2017: A Year of Growing Confidence for LNG Bunkering
Looking back on 2017, one of the defining themes of the year has been the rise of LNG as a marine fuel.
In 2018, we anticipate that a major challenge will be how suppliers of transfer solutions meet the pressing need to develop the infrastructure that goes with it. This demand is driven by a growing and diversifying LNG fleet; the global LNG-fuelled fleet is around 120 vessels, while a confirmed order book of 111 vessels means that this figure will soon double. Another 114 vessels are classified as LNG-ready.
New, dedicated bunker delivery vessels have entered into service in ports around the world to meet growing demand, such as the 6,500 m3 Cardissa, an LNG bunker delivery tanker that is being operated from Shell’s base in Rotterdam. CMA CGM has bet on LNG with the order of nine LNG-powered container ships.
These developments have the potential to dramatically change shipping. Speaking after the naming ceremony of the Cardissa, Shell LNG Fuel General Manager Lauran Wetemans said that the marine LNG sector had the potential to be ‘disruptive’ - just as the electric-powered car industry is disrupting existing supply infrastructure. However, he acknowledged that the ‘buy-in’ of owners is crucial if the use of LNG bunker fuel is to be stepped up from its current, relatively modest level.
In securing this buy-in, Wetemans noted that availability of LNG is not an issue – rather, a lack of suitable LNG transference infrastructure presents obstacles to be overcome, highlighting the need to be able to take that LNG in smaller quantities out of key hub terminals such as Rotterdam, Busan, Shanghai and Singapore to satellite hubs.
A further challenge is that existing infrastructure at current hubs may not be suited to the range of vessel sizes represented in today’s fleet. At the same time, as LNG spreads to new locations, it may require bunkering to occur in locations that are too deep or shallow for traditional jetties to be used, or where harsh environments make conventional jetty-based transfer difficult.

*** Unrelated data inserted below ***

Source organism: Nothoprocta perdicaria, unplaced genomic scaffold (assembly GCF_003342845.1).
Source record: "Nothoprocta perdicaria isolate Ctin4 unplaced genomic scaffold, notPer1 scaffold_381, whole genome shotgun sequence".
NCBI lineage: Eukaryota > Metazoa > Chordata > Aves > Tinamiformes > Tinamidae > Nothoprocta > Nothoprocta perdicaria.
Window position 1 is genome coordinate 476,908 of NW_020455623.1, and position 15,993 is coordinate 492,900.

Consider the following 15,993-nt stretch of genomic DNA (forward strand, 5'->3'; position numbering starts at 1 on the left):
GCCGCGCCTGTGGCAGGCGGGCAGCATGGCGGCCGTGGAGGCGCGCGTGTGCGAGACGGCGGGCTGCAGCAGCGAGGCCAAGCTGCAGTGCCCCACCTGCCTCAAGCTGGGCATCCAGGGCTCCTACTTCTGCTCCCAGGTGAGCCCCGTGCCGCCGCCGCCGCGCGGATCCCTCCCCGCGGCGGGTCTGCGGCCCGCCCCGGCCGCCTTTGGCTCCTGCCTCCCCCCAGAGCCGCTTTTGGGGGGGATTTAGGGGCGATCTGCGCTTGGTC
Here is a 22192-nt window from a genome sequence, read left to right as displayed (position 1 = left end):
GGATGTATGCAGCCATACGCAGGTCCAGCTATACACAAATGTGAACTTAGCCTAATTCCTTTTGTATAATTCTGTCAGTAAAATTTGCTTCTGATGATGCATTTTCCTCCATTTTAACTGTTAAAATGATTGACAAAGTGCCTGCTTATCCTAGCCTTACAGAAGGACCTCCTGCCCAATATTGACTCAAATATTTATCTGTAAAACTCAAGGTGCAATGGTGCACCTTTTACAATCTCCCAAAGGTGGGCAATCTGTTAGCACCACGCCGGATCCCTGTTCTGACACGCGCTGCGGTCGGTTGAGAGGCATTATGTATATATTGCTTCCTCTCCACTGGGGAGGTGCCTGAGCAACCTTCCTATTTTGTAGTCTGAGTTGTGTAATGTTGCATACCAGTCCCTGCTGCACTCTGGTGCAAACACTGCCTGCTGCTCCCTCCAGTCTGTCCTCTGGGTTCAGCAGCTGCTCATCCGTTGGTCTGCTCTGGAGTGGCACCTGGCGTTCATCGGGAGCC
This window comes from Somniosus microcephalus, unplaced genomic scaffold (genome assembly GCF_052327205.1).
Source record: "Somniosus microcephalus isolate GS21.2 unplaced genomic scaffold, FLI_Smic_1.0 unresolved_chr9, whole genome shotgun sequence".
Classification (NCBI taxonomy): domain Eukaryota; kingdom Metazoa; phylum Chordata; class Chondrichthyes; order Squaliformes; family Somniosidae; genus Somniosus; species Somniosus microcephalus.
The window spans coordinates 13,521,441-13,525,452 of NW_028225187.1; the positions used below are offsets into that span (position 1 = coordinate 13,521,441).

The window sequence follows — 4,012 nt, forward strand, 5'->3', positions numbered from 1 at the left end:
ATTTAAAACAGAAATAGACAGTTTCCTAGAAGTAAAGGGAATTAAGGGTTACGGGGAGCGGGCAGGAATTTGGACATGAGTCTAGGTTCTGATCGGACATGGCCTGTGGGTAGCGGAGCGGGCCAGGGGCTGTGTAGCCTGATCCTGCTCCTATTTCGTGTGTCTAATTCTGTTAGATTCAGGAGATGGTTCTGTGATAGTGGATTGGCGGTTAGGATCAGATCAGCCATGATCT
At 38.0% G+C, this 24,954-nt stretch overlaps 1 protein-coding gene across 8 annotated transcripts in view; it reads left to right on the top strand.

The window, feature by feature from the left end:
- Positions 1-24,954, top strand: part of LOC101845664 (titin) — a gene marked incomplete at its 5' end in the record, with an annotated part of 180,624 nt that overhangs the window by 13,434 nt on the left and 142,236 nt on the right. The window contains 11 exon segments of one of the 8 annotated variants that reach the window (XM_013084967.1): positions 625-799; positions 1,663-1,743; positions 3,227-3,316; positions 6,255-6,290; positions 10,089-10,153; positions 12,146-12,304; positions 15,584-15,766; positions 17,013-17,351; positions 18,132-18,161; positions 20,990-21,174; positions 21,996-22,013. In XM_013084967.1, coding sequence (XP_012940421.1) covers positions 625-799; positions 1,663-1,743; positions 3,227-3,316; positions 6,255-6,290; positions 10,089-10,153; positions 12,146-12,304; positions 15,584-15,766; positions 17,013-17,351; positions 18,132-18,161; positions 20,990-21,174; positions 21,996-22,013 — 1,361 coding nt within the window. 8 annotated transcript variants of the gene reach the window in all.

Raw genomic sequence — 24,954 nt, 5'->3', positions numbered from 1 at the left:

In response to this, 2017 has seen the development of new, adaptable solutions to facilitate the spread of LNG – and there is no better evidence of this than in the transfer zone.
Earlier this year, Trelleborg’s floating cryogenic hoses were used in the successful sea launch of a Universal Transfer System (UTS), developed with Connect LNG and Gas Natural Fenosa. This demonstrated a system that would bring bunkering infrastructure to a vessel using a floating platform, connected to the shore by cryogenic, floating hoses. It showed how flexible floating hose technology can underpin new solutions that could easily be used to upgrade existing ports, or establish new bunkering facilities with lower start-up costs than heavier infrastructure would require.
As technology advances to meet the growing demand for LNG, confidence in the ability of key stakeholders to meet infrastructural challenge is growing. Just two years ago, 76 percent of respondents saw LNG infrastructure as the biggest obstacle to LNG bunkering. Now, that figure is 46 percent; still the main obstacle compared to price or availability of gas – but much less than it was before.
Continued innovation in the field of transfer infrastructure is vital to keep pace with the rapid evolution of the LNG market and maintain the growing confidence in the fuel that we’ve seen in 2017.
Vincent Lagarrigue is Director of Trelleborg Oil and Marine.
The opinions expressed herein are the author's and not necessarily those of The Maritime Executive.